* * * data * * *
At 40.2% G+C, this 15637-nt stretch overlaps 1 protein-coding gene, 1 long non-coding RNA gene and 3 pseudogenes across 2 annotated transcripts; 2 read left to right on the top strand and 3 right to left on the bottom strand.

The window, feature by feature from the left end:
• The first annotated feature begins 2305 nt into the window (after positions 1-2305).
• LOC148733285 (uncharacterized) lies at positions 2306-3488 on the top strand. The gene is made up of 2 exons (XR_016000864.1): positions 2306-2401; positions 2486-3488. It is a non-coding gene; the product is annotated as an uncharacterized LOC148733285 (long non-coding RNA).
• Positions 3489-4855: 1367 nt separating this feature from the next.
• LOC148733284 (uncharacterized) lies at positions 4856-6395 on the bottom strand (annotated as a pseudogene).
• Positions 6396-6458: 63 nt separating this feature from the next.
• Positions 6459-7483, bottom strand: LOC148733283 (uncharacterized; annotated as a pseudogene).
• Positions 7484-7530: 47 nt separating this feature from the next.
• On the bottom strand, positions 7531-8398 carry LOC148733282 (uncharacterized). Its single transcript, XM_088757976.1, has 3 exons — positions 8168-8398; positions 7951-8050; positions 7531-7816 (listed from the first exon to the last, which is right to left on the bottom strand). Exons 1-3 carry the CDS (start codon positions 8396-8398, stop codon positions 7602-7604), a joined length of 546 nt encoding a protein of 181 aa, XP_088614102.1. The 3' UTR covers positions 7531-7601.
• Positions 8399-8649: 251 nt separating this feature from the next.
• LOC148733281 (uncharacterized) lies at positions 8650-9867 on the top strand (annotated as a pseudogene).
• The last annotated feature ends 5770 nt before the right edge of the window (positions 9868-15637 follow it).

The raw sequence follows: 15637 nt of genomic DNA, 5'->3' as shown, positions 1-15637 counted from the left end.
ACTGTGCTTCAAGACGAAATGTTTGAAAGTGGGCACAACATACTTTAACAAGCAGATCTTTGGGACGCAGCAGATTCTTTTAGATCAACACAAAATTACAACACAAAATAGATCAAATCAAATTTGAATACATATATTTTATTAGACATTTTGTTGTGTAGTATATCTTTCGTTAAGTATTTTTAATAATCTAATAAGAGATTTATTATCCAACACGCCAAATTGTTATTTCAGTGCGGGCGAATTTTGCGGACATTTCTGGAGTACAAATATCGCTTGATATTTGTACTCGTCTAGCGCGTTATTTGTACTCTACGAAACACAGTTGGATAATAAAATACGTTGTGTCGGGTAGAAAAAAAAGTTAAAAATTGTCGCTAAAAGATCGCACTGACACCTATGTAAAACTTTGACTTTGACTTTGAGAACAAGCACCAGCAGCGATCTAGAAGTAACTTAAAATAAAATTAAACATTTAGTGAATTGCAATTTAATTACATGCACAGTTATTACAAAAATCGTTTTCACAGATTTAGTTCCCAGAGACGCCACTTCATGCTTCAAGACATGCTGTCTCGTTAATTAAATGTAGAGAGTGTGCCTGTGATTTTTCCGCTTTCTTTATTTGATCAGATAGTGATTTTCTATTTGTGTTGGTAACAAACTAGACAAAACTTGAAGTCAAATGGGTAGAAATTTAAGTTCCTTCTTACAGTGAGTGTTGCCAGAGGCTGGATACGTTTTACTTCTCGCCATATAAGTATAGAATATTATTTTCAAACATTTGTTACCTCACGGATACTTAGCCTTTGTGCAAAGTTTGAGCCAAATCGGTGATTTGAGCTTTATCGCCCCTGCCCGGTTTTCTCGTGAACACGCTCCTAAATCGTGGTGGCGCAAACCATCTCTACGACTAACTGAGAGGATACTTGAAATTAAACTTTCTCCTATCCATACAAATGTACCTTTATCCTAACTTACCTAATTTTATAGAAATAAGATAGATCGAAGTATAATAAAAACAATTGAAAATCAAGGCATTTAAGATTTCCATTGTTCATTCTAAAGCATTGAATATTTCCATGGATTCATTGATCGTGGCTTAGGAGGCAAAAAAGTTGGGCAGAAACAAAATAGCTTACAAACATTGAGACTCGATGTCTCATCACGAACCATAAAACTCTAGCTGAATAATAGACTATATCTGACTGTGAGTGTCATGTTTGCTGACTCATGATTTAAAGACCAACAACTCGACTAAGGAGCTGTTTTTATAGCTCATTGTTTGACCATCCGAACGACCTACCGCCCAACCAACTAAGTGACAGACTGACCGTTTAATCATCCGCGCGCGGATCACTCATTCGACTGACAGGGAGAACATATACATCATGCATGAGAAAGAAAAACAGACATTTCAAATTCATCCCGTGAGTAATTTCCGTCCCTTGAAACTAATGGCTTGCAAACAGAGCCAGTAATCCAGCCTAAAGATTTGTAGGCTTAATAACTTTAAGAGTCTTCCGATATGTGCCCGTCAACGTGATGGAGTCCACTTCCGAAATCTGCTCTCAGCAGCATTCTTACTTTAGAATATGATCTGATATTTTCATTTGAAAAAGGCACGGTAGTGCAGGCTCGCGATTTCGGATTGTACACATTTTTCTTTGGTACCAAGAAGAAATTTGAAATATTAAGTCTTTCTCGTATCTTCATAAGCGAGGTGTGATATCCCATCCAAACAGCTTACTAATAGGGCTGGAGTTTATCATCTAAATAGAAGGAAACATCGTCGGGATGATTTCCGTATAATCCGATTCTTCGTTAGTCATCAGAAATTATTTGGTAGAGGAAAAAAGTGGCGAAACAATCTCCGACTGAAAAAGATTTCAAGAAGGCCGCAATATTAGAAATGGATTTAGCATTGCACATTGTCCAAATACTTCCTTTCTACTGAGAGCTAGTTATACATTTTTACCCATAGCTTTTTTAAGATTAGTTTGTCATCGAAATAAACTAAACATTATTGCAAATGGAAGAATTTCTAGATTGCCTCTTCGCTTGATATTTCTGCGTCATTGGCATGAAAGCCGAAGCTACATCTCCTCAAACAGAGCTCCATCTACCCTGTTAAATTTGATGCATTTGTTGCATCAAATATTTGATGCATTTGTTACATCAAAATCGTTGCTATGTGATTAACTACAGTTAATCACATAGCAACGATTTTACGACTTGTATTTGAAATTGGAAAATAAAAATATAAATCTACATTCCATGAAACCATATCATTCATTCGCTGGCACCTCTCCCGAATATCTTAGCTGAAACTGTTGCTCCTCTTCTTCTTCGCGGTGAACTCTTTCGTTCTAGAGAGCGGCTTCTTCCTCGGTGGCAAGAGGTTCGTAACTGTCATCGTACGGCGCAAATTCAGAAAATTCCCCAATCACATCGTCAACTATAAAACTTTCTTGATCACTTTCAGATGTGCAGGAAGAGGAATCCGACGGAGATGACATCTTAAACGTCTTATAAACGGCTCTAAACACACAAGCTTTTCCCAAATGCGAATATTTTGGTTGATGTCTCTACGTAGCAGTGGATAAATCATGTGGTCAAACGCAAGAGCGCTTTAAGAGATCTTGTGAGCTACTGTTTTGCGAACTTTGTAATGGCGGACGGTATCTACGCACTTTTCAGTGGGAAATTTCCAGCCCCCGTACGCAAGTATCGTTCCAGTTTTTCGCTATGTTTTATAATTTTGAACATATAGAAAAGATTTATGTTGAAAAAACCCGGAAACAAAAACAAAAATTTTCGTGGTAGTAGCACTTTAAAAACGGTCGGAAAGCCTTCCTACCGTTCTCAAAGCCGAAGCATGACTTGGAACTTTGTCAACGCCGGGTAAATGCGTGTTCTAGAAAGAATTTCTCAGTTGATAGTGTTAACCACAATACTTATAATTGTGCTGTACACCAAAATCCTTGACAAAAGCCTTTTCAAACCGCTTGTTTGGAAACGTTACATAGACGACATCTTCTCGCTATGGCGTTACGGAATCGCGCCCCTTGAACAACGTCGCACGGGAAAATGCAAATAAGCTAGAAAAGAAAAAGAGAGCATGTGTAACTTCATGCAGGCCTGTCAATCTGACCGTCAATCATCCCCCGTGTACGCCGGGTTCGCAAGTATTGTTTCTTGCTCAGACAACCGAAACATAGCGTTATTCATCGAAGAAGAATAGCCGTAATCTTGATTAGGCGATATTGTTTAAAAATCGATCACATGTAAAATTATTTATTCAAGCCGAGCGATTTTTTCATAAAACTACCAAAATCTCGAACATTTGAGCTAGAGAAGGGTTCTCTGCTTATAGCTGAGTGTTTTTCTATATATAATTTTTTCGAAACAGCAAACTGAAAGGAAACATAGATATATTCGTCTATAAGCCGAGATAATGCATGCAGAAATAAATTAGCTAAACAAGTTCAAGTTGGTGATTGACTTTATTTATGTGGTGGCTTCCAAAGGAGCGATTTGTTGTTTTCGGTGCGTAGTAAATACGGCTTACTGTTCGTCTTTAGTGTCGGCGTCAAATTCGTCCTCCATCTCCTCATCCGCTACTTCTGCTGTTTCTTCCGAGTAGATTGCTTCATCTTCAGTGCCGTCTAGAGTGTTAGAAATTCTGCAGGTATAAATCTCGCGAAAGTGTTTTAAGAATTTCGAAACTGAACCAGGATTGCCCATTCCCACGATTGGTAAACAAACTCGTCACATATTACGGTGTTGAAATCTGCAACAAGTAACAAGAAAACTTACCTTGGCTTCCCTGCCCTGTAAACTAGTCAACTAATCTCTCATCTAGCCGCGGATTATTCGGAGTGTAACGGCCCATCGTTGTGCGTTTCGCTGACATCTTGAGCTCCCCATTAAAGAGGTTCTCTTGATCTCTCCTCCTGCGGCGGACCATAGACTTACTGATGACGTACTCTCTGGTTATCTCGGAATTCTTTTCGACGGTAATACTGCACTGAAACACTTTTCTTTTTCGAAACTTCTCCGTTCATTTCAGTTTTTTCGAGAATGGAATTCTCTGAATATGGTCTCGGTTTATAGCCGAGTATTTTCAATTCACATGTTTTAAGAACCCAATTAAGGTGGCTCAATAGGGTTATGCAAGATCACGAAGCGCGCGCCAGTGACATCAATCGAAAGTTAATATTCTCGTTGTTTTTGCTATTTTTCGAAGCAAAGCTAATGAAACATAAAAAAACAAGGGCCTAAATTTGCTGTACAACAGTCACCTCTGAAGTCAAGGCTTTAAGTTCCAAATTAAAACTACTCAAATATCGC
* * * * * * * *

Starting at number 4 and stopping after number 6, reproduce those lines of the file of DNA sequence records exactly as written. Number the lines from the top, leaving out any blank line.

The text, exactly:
• LOC148733285 (uncharacterized) lies at positions 2306-3488 on the top strand. The gene is made up of 2 exons (XR_016000864.1): positions 2306-2401; positions 2486-3488. It is a non-coding gene; the product is annotated as an uncharacterized LOC148733285 (long non-coding RNA).
• Positions 3489-4855: 1367 nt separating this feature from the next.
• LOC148733284 (uncharacterized) lies at positions 4856-6395 on the bottom strand (annotated as a pseudogene).